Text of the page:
Just before The Doors became huge stars later in 1967 with their debut album, THE DOORS, as well as their first two singles, the moderately successful, "Break On Through" and the later mega-smash hit, "Light My Fire" for Elektra Records, The Doors were only a club circuit band. Rhino Records has recently released LIVE AT THE MATRIX which includes early rare club recordings of this band playing to a very small San Francisco audience that were previously only available on some poor quality bootleg albums. In addition, since most of the bootleg albums were only a single record album, the Rhino two Cd package of LIVE AT THE MATRIX allows for a lot more material that was previously unheard by most fans of The Doors.
And certainly, Rhino Records does a pretty good job with what they had to work with to make LIVE AT THE MATRIX into a reasonably good package. The only real complaint is that the producers of the project didn't want to pay the higher cost to purchase the first generation master tape of The Doors playing The Matrix, so instead used a second generation copy of the performances to compile into this two Cd set. Certainly, this unfortunate cost cutting resulted in a recording not quite as good as humanly possible to produce the best possible recording despite some nice digital cleanup work by the technicians from Rhino. There is some chatter out there that the some deal may be eventually reached to use the first generation tapes to release the album at some point. Thank goodness if that ever happens.
But for now, what Rhino offers is a pretty good document of the early Doors sound. The vocal performances by Jim Morrison are far more restrained and controlled than the more riotous, and often drunken, Jim Morrison on later live recordings such as ABSOLUTELY LIVE. And LIVE AT THE MATRIX features a few rarities which were never recorded by The Doors on any studio release album including "I'm A King Bee", "Money", and the R&B standard blues song, "Get Out Of My Life, Woman".
From small venues like The Matrix, The Doors filled major theatres once "Light My Fire" became a huge top forty hit for the group. So this album is a rare glimpse into a more intimate sounding Doors. And indeed, The Doors, while top flight musicians, only seemed to grow better with age as well. Ray Manzarek was always a master keyboard player. And Robbie Krieger's guitar work always seemed to have some interesting influences including a Latin sound as well as jazz and other esoteric influences. John Densmore, who later became estranged from the other two surviving Doors, was always a decent drummer.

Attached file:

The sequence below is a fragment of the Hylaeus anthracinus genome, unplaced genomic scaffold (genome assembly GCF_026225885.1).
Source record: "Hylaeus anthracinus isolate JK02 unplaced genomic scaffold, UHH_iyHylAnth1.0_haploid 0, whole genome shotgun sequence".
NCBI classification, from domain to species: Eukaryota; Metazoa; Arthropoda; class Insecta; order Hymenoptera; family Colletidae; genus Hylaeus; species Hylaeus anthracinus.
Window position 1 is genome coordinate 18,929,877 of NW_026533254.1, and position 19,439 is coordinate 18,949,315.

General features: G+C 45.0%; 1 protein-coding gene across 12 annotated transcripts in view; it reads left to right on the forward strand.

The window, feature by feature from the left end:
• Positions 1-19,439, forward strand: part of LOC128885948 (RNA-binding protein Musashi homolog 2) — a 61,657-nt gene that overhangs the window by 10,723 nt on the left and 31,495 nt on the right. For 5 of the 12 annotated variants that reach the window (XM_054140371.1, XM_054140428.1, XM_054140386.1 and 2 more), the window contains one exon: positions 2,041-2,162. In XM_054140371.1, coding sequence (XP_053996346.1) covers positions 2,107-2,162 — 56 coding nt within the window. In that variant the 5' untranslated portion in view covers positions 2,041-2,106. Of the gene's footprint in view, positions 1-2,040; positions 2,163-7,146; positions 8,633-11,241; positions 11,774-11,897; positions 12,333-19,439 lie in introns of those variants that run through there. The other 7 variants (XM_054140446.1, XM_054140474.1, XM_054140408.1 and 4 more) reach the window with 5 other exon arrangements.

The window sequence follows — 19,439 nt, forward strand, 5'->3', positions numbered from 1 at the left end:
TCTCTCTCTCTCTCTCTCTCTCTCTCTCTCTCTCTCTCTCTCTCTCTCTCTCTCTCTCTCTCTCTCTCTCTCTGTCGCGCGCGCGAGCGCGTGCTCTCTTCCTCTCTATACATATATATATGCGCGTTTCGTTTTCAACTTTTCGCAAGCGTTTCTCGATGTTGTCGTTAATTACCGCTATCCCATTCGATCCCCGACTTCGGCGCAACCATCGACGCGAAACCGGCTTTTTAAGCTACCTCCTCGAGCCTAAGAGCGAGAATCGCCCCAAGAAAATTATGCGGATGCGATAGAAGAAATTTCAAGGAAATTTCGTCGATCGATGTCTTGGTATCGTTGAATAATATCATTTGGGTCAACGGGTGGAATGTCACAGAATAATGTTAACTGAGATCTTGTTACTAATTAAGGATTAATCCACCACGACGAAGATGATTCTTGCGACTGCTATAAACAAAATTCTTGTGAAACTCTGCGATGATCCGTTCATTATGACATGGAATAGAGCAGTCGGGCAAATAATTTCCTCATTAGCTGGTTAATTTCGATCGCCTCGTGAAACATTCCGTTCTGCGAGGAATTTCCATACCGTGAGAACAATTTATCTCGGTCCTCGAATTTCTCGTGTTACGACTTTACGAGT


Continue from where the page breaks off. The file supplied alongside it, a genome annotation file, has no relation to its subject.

But for now, LIVE AT THE MATRIX, is a must own recording for any good fans of this significant 60's counter culture act. The Doors were a rebellious and great act that could have only flourished in a time period such as the 60's by all means. And their keyboard heavy and creepy dark sound seemed to influence later punk acts such The Stranglers, who sound strangely a little like The Doors on their early recordings. Even some songs by The Stranglers like "Strange Little Girl", sure sound like a Doors song for sure in title, style and writing.
LIVE AT THE MATRIX is a darn great Doors item. It's the band in basic form before all the major glitz and all the alcohol and drugs destroyed Morrison. The Doors last album before Jim Morrison's death, L.A. Woman, was marred by Morrison's alcohol abuse causing the group's longtime sound producer and technician to quit out of anger, when the recording sessions drug on for days due to Morrison's drunken condition in the studio. Eventually, the album was finally finished. And the result was one of the best Doors album yet, with a unique sound. And The Doors finally got around to recording one of the old blues standards that they had been doing in clubs for years on the album, "Crawling King Snake". The album was more blues than most Doors albums. The Doors were always a blues influenced group, however that fact didn't always readily show up on their pop hit singles such as "Light My Fire", "People Are Strange" or "Hello, I Love You" which seemed to catch the teenage girl listeners. There was the pop Doors, with teen idol bad boy Jim Morrison, and the there was the darker blues and album oriented Doors that appealed to the 60's generation psychedelic music fans with dark creeped out poetry and incendiary revolutionary lyrics such as songs like "Five To One" or "Tell All The People". There was certainly once two distinct Doors identities for the group. One top forty, the other very dark.
LIVE AT THE MATRIX is an essential Doors item for any true fan of the group. It is a pretty good statement about the starting point of this great iconic 60's rock act.
Note: Wizbang Blue is now closed and our authors have moved on. Paul Hooson can now be found at Wizbang Pop!. Please come see him there!